What to Expect: Bringing a Medical Device from Concept to Market
We work with a lot of medical device companies, of various stages, from Fortune 100 businesses to pioneering startups. Often, the challenges are the same. Below is a collection of what we've learned about product development for medical devices, although of course, everyone's experience is unique.
What to Expect: Developing a New or Improved Medical Device
Product development for a medical device company typically involves several distinct phases, each with its own set of activities, goals, and challenges. These phases are crucial for bringing a medical device from concept to market. Below are the typical phases of product development for medical device companies, and the primary focus areas for each phase.
Concept and Ideation
The concept and ideation phase is when you identify a product idea, articulate the product requirements and wishes from a customer's perspective, and verify people want it and will pay for it.
- Identification of a healthcare need or problem to be addressed.
- Initial brainstorming and concept generation.
- Preliminary market research to assess the commercial potential of the device.
- Feasibility studies to determine if the concept is feasible from a technical, financial, and regulatory perspective.
Feasibility and Planning
During the feasibility and planning phase, initial requirements and wishes are expanded and all aspects of a proposed product are evaluated, including technical, economic, financial, legal, and other considerations.
- Detailed market research and competitive analysis.
- Technical feasibility studies and proof-of-concept development.
- Regulatory and intellectual property assessments.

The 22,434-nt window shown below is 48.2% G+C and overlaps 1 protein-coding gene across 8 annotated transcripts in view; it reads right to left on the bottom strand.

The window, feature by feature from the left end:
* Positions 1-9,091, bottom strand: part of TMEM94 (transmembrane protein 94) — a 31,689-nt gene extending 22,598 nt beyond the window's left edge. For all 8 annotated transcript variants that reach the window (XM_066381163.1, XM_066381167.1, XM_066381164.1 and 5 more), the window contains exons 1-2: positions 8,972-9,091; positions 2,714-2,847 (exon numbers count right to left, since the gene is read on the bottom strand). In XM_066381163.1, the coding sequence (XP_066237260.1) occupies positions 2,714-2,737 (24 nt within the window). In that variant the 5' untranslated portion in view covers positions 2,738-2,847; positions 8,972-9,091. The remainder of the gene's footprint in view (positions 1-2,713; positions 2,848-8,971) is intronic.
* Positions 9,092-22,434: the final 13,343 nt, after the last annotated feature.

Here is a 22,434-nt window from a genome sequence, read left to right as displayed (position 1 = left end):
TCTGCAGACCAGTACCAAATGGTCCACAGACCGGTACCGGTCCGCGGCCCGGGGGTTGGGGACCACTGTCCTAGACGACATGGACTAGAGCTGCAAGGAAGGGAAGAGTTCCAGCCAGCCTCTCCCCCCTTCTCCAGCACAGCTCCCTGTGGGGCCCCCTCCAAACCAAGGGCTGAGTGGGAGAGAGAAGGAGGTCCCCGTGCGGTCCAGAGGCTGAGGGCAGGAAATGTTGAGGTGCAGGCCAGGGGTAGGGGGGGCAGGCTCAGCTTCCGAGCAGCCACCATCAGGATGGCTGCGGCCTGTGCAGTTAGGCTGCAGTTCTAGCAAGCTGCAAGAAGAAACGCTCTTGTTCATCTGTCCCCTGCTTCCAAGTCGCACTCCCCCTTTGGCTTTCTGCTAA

- Initial budgeting and resource allocation.
- Development of a project plan and timeline.
Design and Development
During the design and development phase, an idea is taken through the prototype phase and iterated on to get to a final design that will be submitted for approval and ideally commercialized. Most of our customers are in this phase when they come to us because they don't know the best way to power their device, or how that will affect their device's design, and they know that having confidence in the device's design coming out of this phase is essential.
- Detailed product design, including engineering, materials, and technology selection.
- Prototyping and iterative design refinement.
- Verification and validation testing to ensure the device meets design specifications.
- Design for manufacturability and assembly (DFMA) considerations.
- Creation of detailed design documentation.
Regulatory Submission and Approval
This phase is when a device is prepared and submitted for approval to the proper organizations, such as the FDA for devices intended to be sold in the U.S.
- Preparation and submission of regulatory documents, such as the FDA 510(k) or PMA application.
- Interaction with regulatory authorities for reviews, questions, and clarifications.